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Hong Kong group behind July 1 rallies faces giant task to fend off police attack on its legitimacy

The Hong Kong group responsible for organizing many of the city’s biggest and most iconic pro-democracy rallies is facing a mammoth task to fend off police accusations that it failed to properly follow registration rules as far back as 2006.

The Civil Human Rights Front — a broad coalition of unions, political parties, religious groups and political activists — has been accused of breaching the Societies Ordinance and ordered to hand over information about its sources of income and expenditure since its establishment.

The request was received by the front’s convener, Figo Chan, as he was reporting to police about a separate offense on Monday. The group, best known as the organizer of the annual July 1 pro-democracy marches, was affiliated with almost all democratic political parties in the city.

The Monday move is believed to be an attempt to delegitimize the group as part of a broader scheme to further crack down on Hong Kong’s civil liberties and squelch once-tolerated dissenting voices. The July 1 march in 2019 drew more than half a million peaceful protesters, the biggest attendance by the city’s 7.4 million people since the rallies began almost two decades ago.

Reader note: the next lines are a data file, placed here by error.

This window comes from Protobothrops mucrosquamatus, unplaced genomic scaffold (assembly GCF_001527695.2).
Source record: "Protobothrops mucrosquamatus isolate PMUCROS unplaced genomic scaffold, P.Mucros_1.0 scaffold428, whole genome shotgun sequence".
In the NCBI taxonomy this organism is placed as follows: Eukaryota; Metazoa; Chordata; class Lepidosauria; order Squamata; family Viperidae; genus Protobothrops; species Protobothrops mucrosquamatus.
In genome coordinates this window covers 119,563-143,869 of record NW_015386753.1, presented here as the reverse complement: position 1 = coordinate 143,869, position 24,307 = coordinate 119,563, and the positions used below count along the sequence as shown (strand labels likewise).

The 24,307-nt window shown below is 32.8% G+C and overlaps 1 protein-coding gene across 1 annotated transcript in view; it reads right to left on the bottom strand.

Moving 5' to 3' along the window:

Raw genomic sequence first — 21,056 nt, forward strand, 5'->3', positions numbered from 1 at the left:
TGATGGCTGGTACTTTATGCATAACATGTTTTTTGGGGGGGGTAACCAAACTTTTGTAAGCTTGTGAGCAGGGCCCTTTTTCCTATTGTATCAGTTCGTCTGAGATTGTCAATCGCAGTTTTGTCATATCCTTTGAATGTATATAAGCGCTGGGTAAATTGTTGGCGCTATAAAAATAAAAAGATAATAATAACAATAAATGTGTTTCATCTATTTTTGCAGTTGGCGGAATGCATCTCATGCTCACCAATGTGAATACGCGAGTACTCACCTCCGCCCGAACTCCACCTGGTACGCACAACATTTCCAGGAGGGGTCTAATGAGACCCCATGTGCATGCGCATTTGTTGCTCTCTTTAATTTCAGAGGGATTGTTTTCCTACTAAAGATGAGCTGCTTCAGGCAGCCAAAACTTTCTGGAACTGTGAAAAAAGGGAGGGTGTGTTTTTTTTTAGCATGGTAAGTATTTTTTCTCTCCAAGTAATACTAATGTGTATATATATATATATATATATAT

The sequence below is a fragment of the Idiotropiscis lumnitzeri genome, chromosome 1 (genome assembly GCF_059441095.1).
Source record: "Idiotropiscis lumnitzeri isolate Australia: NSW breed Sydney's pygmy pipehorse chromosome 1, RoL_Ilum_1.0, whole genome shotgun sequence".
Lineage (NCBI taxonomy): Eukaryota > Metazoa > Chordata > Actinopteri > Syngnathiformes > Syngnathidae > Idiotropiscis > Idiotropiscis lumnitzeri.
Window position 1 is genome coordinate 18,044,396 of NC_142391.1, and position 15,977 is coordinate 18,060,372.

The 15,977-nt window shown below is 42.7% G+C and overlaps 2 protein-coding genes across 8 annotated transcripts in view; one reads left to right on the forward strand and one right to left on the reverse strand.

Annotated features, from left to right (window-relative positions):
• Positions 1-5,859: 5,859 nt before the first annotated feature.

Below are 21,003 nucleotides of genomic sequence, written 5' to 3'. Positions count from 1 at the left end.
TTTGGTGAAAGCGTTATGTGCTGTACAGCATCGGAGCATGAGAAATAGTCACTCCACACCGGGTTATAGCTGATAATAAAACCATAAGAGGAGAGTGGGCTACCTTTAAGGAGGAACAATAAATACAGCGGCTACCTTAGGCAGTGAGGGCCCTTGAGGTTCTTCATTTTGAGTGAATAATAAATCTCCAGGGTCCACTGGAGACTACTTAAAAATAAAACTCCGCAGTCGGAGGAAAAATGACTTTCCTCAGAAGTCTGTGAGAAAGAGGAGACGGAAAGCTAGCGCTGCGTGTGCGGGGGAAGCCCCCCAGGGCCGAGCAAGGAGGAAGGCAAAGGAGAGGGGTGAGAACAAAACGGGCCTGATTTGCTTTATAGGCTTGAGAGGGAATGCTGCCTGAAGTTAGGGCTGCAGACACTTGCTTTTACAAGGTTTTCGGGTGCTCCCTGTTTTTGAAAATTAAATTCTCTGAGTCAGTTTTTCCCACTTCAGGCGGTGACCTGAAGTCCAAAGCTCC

The letter, penned by Chan Yee-lai, assistant commissioner of police and assistant societies officer, required the organization to provide information about its sources of income, its expenditures, bank accounts used to receive any funds or make payments, as well as the dates and locations of all assemblies it has held since September 2006.

Chan Yee-lai demanded the group explain its apparently continued operation after it applied to cancel its registration as a society on Sept. 11, 2006. She said that by continuing to operate after that date, it could be in violation of Article 5 of the Societies Ordinance.

Under the article, a local society must apply for registration or exemption from registration within a month of its establishment. The organizer faces a penalty of up to HK$10,000 (US$1,300) for a first conviction for failure to comply, and three months in prison with an additional fine of HK$300 for each day during which the offense continues on subsequent conviction.

The forum also had to give a written explanation of why it did not reapply for a society registration.

The forum was seeking legal advice and had no other comment on the letter, said Figo Chan.

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